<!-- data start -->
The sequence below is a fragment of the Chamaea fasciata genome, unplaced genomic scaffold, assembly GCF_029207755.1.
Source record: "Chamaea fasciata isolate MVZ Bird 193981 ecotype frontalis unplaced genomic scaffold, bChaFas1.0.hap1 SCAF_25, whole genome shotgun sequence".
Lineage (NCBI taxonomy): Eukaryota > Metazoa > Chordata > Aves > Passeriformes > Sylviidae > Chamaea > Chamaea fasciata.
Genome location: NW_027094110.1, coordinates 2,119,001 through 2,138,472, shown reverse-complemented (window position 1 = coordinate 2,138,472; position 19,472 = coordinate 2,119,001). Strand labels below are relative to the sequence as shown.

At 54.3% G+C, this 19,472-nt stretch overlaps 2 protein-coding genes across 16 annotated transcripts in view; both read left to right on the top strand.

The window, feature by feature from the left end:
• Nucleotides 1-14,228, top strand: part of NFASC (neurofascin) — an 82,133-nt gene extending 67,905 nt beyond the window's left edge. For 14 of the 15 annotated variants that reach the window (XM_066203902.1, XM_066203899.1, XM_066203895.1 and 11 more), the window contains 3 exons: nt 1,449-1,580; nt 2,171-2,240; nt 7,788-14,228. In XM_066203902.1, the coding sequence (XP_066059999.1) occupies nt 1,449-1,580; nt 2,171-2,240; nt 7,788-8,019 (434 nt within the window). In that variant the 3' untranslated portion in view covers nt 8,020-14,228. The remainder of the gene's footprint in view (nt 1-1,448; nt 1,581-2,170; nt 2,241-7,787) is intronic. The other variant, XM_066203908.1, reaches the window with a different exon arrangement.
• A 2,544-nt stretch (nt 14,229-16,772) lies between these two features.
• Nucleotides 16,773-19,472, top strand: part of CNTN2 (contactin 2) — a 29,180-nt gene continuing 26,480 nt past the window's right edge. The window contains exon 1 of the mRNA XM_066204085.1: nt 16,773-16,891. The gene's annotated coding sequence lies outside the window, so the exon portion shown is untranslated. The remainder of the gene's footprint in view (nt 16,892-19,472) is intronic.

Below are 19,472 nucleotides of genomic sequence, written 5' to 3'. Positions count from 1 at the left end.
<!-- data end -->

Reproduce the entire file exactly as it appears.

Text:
The sequence below is a fragment of the Chamaea fasciata genome, unplaced genomic scaffold, assembly GCF_029207755.1.
Source record: "Chamaea fasciata isolate MVZ Bird 193981 ecotype frontalis unplaced genomic scaffold, bChaFas1.0.hap1 SCAF_25, whole genome shotgun sequence".
Lineage (NCBI taxonomy): Eukaryota > Metazoa > Chordata > Aves > Passeriformes > Sylviidae > Chamaea > Chamaea fasciata.
Genome location: NW_027094110.1, coordinates 2,119,001 through 2,138,472, shown reverse-complemented (window position 1 = coordinate 2,138,472; position 19,472 = coordinate 2,119,001). Strand labels below are relative to the sequence as shown.

At 54.3% G+C, this 19,472-nt stretch overlaps 2 protein-coding genes across 16 annotated transcripts in view; both read left to right on the top strand.

The window, feature by feature from the left end:
• Nucleotides 1-14,228, top strand: part of NFASC (neurofascin) — an 82,133-nt gene extending 67,905 nt beyond the window's left edge. For 14 of the 15 annotated variants that reach the window (XM_066203902.1, XM_066203899.1, XM_066203895.1 and 11 more), the window contains 3 exons: nt 1,449-1,580; nt 2,171-2,240; nt 7,788-14,228. In XM_066203902.1, the coding sequence (XP_066059999.1) occupies nt 1,449-1,580; nt 2,171-2,240; nt 7,788-8,019 (434 nt within the window). In that variant the 3' untranslated portion in view covers nt 8,020-14,228. The remainder of the gene's footprint in view (nt 1-1,448; nt 1,581-2,170; nt 2,241-7,787) is intronic. The other variant, XM_066203908.1, reaches the window with a different exon arrangement.
• A 2,544-nt stretch (nt 14,229-16,772) lies between these two features.
• Nucleotides 16,773-19,472, top strand: part of CNTN2 (contactin 2) — a 29,180-nt gene continuing 26,480 nt past the window's right edge. The window contains exon 1 of the mRNA XM_066204085.1: nt 16,773-16,891. The gene's annotated coding sequence lies outside the window, so the exon portion shown is untranslated. The remainder of the gene's footprint in view (nt 16,892-19,472) is intronic.

Below are 19,472 nucleotides of genomic sequence, written 5' to 3'. Positions count from 1 at the left end.